Roberta, who had loved school, dropped out in Grade 10. Her social life evolved from school friends to users in the Downtown Eastside. "Then I just let the whole downtown core consume me," she said. "Allowing people to take advantage of me whenever, however
possible. I was just this little 14-year-old girl. I really let them devour me."

Her dad was now terrified. He gave her more money, so his daughter wouldn't do anything desperate to get her drugs.

When she injected for the first time, the naive girl didn't understand the dire consequences: the high was much more intense and she needed more drugs to sustain that feeling.

She also didn't think she would be susceptible to the health risks.

"I was using people's dirty needles, I was using puddle water, I was using water from the gutter. I am really lucky I am healthy," she said. "I just thought, 'I'm young and spunky and hot, and I don't think [getting sick] is ever going to happen to me.'"

As her injection use increased, Roberta began disfiguring herself with the needles. She made hole after hole in her own skin, deriving pleasure from the pain.

Her addiction evolved into shooting heroin and her efforts to quit failed. In an emotional exchange, her grief-stricken father asked if he should prepare himself for Roberta living this way for the rest of her life.

It was a jarring conversation. Just after her 18th birthday, in August 2006, she agreed to go into detox, even though she thought she wasn't "fixable." However, while in detox for 11 days, she met people who inspired her to change. "For the first time in my life I'd seen people who had been to places that were much darker than the places I'd been, and here they were clean. So there was hope."

She kept herself busy with day treatment programs, meetings and night school, but desperately wanted to go to a long-term residential facility to ensure her recovery was firmly cemented. With the help of an outreach worker, a close friend and mentor, and her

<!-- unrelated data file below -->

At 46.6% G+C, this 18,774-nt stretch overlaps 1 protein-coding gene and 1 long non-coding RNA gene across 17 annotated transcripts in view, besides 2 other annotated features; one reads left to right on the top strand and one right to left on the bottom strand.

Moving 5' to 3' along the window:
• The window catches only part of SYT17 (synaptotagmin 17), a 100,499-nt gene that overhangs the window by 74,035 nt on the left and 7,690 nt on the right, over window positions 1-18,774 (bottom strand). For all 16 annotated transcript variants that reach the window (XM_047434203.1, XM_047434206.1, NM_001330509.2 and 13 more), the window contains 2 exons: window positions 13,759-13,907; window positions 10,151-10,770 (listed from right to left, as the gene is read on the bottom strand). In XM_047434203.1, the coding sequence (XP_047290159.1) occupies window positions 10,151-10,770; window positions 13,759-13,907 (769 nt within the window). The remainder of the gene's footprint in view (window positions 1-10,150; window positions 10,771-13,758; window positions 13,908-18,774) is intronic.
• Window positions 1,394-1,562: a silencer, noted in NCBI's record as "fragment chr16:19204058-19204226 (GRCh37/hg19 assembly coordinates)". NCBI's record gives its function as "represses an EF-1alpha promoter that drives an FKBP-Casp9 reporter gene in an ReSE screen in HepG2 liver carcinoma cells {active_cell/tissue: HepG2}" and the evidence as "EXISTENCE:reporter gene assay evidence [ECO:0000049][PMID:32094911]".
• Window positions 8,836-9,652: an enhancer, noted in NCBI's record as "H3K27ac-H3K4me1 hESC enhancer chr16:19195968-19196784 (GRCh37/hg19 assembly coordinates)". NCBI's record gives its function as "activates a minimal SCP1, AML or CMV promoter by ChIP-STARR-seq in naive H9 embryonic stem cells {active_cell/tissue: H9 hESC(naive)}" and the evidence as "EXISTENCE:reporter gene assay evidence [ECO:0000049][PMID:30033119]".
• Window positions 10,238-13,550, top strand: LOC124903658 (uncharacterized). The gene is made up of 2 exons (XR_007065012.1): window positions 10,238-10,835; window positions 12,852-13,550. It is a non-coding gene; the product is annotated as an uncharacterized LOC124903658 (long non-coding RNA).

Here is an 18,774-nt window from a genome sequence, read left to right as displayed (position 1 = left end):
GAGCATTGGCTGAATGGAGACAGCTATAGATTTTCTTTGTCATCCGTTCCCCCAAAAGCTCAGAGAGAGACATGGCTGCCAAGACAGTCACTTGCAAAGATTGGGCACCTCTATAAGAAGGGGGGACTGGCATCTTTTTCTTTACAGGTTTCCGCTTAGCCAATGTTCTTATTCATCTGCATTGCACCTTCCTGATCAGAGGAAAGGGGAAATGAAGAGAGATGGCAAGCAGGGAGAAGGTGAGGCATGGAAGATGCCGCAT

Roberta lobbied Vancouver Coastal Health to send her to Portage.

"The intensity in which I found my addiction, I couldn't play around anymore. It wasn't fun. There were no parties left in how I used at all, whatsoever," Roberta said. "What I had to lose was so severe."

After several weeks of perseverance, Roberta left in September 2006 for Montreal and stayed for nearly a year before graduating from the program. "I slowly started unravelling my story, not only to them but to myself too. And it took me 11 months."

Being away from Vancouver wasn't devastating for Roberta, but it wouldn't suit every teen. Some respond better to day programs which allow them to live at home. "It's really challenging for kids, particularly in the early days, who are struggling with their own substance use issues, and may have never travelled before to be sent so far away," Hay said.

A facility like Keremeos didn't exist in B.C. any sooner for a couple of reasons, Hay said. Since taking over responsibility for drug treatment from the province in 2002, the health board had other priority services to address first.